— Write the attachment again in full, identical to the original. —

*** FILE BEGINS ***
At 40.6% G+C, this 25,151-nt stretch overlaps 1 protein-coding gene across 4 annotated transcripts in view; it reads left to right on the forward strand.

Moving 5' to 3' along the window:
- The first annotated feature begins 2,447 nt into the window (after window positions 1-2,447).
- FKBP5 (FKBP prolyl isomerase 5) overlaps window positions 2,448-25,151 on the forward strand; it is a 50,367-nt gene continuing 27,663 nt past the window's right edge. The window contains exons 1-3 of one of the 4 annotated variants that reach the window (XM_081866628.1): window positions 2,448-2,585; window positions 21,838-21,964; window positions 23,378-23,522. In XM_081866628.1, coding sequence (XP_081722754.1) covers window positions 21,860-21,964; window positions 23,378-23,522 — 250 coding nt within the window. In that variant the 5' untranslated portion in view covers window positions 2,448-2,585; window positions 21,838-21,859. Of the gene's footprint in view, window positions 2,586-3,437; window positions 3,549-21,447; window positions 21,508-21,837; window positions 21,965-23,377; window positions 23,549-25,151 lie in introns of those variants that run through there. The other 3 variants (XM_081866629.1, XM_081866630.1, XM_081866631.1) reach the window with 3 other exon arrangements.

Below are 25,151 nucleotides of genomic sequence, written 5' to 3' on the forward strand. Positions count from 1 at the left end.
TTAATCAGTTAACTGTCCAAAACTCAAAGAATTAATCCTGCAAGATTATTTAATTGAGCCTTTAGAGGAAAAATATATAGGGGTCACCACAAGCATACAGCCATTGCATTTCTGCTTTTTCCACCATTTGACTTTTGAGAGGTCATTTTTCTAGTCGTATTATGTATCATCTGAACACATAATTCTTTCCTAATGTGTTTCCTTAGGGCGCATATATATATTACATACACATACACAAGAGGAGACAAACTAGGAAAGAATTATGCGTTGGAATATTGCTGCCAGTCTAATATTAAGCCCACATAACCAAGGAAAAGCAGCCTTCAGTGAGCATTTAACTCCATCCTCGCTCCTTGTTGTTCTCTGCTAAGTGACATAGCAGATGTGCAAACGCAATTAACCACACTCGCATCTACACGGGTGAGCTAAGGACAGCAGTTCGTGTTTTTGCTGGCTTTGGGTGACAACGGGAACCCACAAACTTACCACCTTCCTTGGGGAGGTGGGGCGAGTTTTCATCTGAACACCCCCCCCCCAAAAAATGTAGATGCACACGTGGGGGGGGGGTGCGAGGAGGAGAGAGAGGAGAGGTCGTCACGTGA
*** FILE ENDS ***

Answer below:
At 40.6% G+C, this 25,151-nt stretch overlaps 1 protein-coding gene across 4 annotated transcripts in view; it reads left to right on the forward strand.

Moving 5' to 3' along the window:
- The first annotated feature begins 2,447 nt into the window (after window positions 1-2,447).
- FKBP5 (FKBP prolyl isomerase 5) overlaps window positions 2,448-25,151 on the forward strand; it is a 50,367-nt gene continuing 27,663 nt past the window's right edge. The window contains exons 1-3 of one of the 4 annotated variants that reach the window (XM_081866628.1): window positions 2,448-2,585; window positions 21,838-21,964; window positions 23,378-23,522. In XM_081866628.1, coding sequence (XP_081722754.1) covers window positions 21,860-21,964; window positions 23,378-23,522 — 250 coding nt within the window. In that variant the 5' untranslated portion in view covers window positions 2,448-2,585; window positions 21,838-21,859. Of the gene's footprint in view, window positions 2,586-3,437; window positions 3,549-21,447; window positions 21,508-21,837; window positions 21,965-23,377; window positions 23,549-25,151 lie in introns of those variants that run through there. The other 3 variants (XM_081866629.1, XM_081866630.1, XM_081866631.1) reach the window with 3 other exon arrangements.

Below are 25,151 nucleotides of genomic sequence, written 5' to 3' on the forward strand. Positions count from 1 at the left end.
TTAATCAGTTAACTGTCCAAAACTCAAAGAATTAATCCTGCAAGATTATTTAATTGAGCCTTTAGAGGAAAAATATATAGGGGTCACCACAAGCATACAGCCATTGCATTTCTGCTTTTTCCACCATTTGACTTTTGAGAGGTCATTTTTCTAGTCGTATTATGTATCATCTGAACACATAATTCTTTCCTAATGTGTTTCCTTAGGGCGCATATATATATTACATACACATACACAAGAGGAGACAAACTAGGAAAGAATTATGCGTTGGAATATTGCTGCCAGTCTAATATTAAGCCCACATAACCAAGGAAAAGCAGCCTTCAGTGAGCATTTAACTCCATCCTCGCTCCTTGTTGTTCTCTGCTAAGTGACATAGCAGATGTGCAAACGCAATTAACCACACTCGCATCTACACGGGTGAGCTAAGGACAGCAGTTCGTGTTTTTGCTGGCTTTGGGTGACAACGGGAACCCACAAACTTACCACCTTCCTTGGGGAGGTGGGGCGAGTTTTCATCTGAACACCCCCCCCCCAAAAAATGTAGATGCACACGTGGGGGGGGGGTGCGAGGAGGAGAGAGAGGAGAGGTCGTCACGTGA